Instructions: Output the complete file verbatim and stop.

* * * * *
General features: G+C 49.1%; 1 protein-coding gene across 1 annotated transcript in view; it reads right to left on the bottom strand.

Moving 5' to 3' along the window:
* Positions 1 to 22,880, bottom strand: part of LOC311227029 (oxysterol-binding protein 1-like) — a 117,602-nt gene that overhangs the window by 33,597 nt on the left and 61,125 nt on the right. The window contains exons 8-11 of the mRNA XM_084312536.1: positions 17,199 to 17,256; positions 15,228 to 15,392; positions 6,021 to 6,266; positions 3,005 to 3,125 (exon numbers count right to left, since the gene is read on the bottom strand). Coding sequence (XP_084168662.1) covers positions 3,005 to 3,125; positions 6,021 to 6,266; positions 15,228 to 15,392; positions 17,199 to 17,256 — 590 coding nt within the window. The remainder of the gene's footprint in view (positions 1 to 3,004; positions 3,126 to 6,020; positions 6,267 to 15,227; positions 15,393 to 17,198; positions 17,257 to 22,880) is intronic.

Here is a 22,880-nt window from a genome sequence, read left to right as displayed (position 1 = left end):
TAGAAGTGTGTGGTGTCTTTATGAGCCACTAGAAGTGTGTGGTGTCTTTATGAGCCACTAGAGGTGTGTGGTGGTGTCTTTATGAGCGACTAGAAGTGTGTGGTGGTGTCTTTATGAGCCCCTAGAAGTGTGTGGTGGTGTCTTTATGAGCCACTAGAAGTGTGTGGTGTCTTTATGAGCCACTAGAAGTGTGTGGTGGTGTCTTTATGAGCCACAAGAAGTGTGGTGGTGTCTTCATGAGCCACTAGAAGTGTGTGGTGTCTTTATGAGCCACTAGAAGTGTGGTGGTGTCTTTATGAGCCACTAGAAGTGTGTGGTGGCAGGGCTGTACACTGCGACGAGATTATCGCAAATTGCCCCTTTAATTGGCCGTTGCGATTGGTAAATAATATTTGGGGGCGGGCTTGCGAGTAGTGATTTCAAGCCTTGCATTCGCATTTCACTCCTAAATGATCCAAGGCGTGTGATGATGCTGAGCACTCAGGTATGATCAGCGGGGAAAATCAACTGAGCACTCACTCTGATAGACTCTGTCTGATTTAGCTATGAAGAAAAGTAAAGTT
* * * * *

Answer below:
General features: G+C 49.1%; 1 protein-coding gene across 1 annotated transcript in view; it reads right to left on the bottom strand.

Moving 5' to 3' along the window:
* Positions 1 to 22,880, bottom strand: part of LOC311227029 (oxysterol-binding protein 1-like) — a 117,602-nt gene that overhangs the window by 33,597 nt on the left and 61,125 nt on the right. The window contains exons 8-11 of the mRNA XM_084312536.1: positions 17,199 to 17,256; positions 15,228 to 15,392; positions 6,021 to 6,266; positions 3,005 to 3,125 (exon numbers count right to left, since the gene is read on the bottom strand). Coding sequence (XP_084168662.1) covers positions 3,005 to 3,125; positions 6,021 to 6,266; positions 15,228 to 15,392; positions 17,199 to 17,256 — 590 coding nt within the window. The remainder of the gene's footprint in view (positions 1 to 3,004; positions 3,126 to 6,020; positions 6,267 to 15,227; positions 15,393 to 17,198; positions 17,257 to 22,880) is intronic.

Here is a 22,880-nt window from a genome sequence, read left to right as displayed (position 1 = left end):
TAGAAGTGTGTGGTGTCTTTATGAGCCACTAGAAGTGTGTGGTGTCTTTATGAGCCACTAGAGGTGTGTGGTGGTGTCTTTATGAGCGACTAGAAGTGTGTGGTGGTGTCTTTATGAGCCCCTAGAAGTGTGTGGTGGTGTCTTTATGAGCCACTAGAAGTGTGTGGTGTCTTTATGAGCCACTAGAAGTGTGTGGTGGTGTCTTTATGAGCCACAAGAAGTGTGGTGGTGTCTTCATGAGCCACTAGAAGTGTGTGGTGTCTTTATGAGCCACTAGAAGTGTGGTGGTGTCTTTATGAGCCACTAGAAGTGTGTGGTGGCAGGGCTGTACACTGCGACGAGATTATCGCAAATTGCCCCTTTAATTGGCCGTTGCGATTGGTAAATAATATTTGGGGGCGGGCTTGCGAGTAGTGATTTCAAGCCTTGCATTCGCATTTCACTCCTAAATGATCCAAGGCGTGTGATGATGCTGAGCACTCAGGTATGATCAGCGGGGAAAATCAACTGAGCACTCACTCTGATAGACTCTGTCTGATTTAGCTATGAAGAAAAGTAAAGTT